The St. Louis-based Wiegmann Associates, a national mechanical contractor, recently installed a museum-quality HVAC system at the historical Soldiers Memorial Military Museum in downtown St. Louis.
The installation is part of a $30 million dollar renovation commissioned by the Missouri Historical Society. In order to preserve the artifacts and structural integrity of the 80 year old building, the HVAC system was designed to maintain strict humidity levels.
“A ‘museum-quality’ HVAC system is suitable to preserve museum-quality artifacts. We had to make sure the mechanical systems that service the galleries and exhibit halls where the military memorabilia are housed adhere to strict relative humidity requirements, explains Todd Jacks, Wiegmann’s lead engineer on the project. “We installed a 24-zone Delta Direct Digital Controls system, which allows the Wiegmann controls team to remotely monitor the systems and make sure all of the equipment is functioning as it should.”
With the renovations completed, the museum is scheduled to open early November 2018. Here we talked with Jacks about managing the project without compromising the museum’s historical integrity:
What were the main concerns in taking on a project of this scope?
Our mechanical engineering team was brought in after the original design was in place to help redesign the HVAC system to be more cost-effective without compromising functionality. As the design/assist engineer to the Engineer of Record, KAI Design & Build, we focused on streamlining ductwork and equipment while maintaining the system’s overall integrity and performance. As we streamlined the ductwork, for instance, we had to make sure the system still ran as quiet and didn’t require extra energy. We also were very focused on making sure our design changes didn’t negatively impact costs on the electrical and other trades.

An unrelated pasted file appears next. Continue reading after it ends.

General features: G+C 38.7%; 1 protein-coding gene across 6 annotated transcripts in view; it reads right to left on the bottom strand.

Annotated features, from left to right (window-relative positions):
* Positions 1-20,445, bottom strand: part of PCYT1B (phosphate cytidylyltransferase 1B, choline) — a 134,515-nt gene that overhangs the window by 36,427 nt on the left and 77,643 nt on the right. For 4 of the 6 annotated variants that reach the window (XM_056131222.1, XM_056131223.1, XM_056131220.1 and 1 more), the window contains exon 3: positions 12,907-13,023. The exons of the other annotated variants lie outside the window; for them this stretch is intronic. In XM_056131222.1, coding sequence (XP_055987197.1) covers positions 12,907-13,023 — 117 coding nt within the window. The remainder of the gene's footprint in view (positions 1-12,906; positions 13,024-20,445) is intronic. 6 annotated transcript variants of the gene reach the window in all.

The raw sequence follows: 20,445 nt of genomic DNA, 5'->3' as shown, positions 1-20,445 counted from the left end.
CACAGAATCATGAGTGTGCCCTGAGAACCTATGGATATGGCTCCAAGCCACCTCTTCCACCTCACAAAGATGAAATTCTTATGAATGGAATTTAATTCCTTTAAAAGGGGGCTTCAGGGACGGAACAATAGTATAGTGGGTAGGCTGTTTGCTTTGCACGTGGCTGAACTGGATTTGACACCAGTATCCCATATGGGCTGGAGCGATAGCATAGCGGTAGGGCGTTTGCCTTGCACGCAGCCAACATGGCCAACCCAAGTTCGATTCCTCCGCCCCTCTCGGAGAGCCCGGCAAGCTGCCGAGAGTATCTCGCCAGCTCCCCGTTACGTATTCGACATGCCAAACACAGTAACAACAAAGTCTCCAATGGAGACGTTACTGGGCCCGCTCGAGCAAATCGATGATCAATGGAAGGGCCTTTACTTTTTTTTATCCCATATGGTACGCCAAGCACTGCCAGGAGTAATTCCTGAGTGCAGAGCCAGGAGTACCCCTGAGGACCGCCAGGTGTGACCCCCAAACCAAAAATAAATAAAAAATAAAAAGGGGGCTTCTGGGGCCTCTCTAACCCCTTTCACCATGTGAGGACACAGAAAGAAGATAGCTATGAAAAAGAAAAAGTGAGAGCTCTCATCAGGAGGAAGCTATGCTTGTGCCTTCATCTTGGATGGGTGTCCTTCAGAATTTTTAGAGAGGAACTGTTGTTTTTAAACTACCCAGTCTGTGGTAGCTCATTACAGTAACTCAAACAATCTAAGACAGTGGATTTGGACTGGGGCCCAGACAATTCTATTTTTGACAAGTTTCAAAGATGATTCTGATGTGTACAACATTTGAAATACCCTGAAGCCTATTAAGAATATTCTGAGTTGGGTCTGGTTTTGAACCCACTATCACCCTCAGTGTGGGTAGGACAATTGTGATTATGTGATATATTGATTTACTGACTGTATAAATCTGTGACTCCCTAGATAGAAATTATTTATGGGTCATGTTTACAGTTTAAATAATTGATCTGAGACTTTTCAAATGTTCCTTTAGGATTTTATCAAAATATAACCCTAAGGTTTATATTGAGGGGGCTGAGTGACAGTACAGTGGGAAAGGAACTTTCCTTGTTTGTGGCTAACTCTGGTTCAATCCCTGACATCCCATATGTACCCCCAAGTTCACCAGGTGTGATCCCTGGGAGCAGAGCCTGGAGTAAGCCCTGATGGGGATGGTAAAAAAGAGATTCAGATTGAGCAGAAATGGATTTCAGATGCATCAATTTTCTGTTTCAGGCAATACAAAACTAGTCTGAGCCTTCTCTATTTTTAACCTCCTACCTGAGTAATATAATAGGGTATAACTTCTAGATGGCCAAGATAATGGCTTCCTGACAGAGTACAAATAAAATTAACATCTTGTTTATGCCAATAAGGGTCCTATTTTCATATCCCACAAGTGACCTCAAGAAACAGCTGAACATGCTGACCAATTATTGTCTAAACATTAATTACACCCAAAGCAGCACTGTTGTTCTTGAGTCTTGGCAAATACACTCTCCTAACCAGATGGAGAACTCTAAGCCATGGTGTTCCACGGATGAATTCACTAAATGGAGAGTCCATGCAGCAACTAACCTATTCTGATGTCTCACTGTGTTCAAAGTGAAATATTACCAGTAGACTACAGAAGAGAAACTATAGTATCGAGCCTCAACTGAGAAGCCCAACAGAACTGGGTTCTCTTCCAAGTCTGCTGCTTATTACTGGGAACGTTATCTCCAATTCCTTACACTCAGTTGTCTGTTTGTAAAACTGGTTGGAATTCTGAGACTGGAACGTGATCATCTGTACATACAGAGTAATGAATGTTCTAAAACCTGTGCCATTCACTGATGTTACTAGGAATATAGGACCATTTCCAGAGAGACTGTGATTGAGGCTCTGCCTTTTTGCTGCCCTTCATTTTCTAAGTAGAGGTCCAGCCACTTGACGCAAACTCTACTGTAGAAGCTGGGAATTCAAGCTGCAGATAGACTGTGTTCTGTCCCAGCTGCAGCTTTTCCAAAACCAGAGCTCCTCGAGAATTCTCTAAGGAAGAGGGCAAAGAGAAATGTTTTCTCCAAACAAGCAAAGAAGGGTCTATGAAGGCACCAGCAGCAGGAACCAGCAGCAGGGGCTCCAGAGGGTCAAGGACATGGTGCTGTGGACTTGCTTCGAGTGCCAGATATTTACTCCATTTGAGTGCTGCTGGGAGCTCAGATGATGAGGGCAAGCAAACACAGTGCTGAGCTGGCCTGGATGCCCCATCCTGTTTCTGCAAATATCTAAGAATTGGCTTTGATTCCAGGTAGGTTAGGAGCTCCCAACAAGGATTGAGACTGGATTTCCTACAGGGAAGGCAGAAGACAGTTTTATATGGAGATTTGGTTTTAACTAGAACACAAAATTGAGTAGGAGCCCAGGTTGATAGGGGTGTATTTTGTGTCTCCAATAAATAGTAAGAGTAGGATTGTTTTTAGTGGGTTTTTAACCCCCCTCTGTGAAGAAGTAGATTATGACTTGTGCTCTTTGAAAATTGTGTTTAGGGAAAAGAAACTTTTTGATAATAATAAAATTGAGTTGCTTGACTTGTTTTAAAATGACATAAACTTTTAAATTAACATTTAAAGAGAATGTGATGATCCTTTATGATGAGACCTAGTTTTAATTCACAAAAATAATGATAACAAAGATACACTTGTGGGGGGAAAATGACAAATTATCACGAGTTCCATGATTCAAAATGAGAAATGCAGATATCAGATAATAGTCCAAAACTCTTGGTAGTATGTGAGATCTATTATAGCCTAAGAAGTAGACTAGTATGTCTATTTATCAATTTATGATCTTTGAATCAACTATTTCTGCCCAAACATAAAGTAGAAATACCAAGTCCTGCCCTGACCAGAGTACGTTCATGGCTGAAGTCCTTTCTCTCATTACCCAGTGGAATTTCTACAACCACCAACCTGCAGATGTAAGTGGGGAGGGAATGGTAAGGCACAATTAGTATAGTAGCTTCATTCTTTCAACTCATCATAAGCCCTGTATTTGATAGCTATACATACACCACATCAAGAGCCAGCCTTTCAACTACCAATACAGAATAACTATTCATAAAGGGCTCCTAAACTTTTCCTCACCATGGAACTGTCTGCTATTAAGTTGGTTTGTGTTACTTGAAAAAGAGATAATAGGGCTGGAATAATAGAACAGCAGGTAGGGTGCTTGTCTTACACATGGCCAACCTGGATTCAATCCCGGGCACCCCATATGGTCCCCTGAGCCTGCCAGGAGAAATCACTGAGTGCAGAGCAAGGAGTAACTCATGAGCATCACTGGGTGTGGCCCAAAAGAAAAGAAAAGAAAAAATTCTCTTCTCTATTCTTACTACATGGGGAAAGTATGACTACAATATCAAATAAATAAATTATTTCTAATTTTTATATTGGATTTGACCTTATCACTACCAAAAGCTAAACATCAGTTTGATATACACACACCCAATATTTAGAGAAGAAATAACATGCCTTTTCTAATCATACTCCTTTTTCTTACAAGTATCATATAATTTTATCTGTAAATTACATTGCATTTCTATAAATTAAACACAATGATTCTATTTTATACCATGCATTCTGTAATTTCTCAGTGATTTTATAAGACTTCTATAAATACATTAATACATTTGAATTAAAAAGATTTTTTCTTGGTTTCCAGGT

Considering that the HVAC system is for a museum, what climate control options needed to be considered?
We installed a 24-zone Delta Direct Digital Controls (DDC) system, which allows the Wiegmann controls team to remotely monitor the systems and make sure all of the equipment is functioning as it should. We can look at each individual space that has humidity sensors or thermostats to make sure the conditions are within tolerance. Our controls department would get alarm notifications if the conditions were to go outside of tolerance.
What efforts were taken to preserve the historical integrity of the museum?
We knew that air systems had to be hidden, not seen or heard. We worked with architect to select specific grill types and colors that wouldn’t distract from the original, historical integrity of the building. In addition, working with a very old building, we had to perform extra structural integrity tests before securing equipment and work around low ceilings and large concrete low beams in the basement.
For more information about the project, visit wiegmannassoc.com.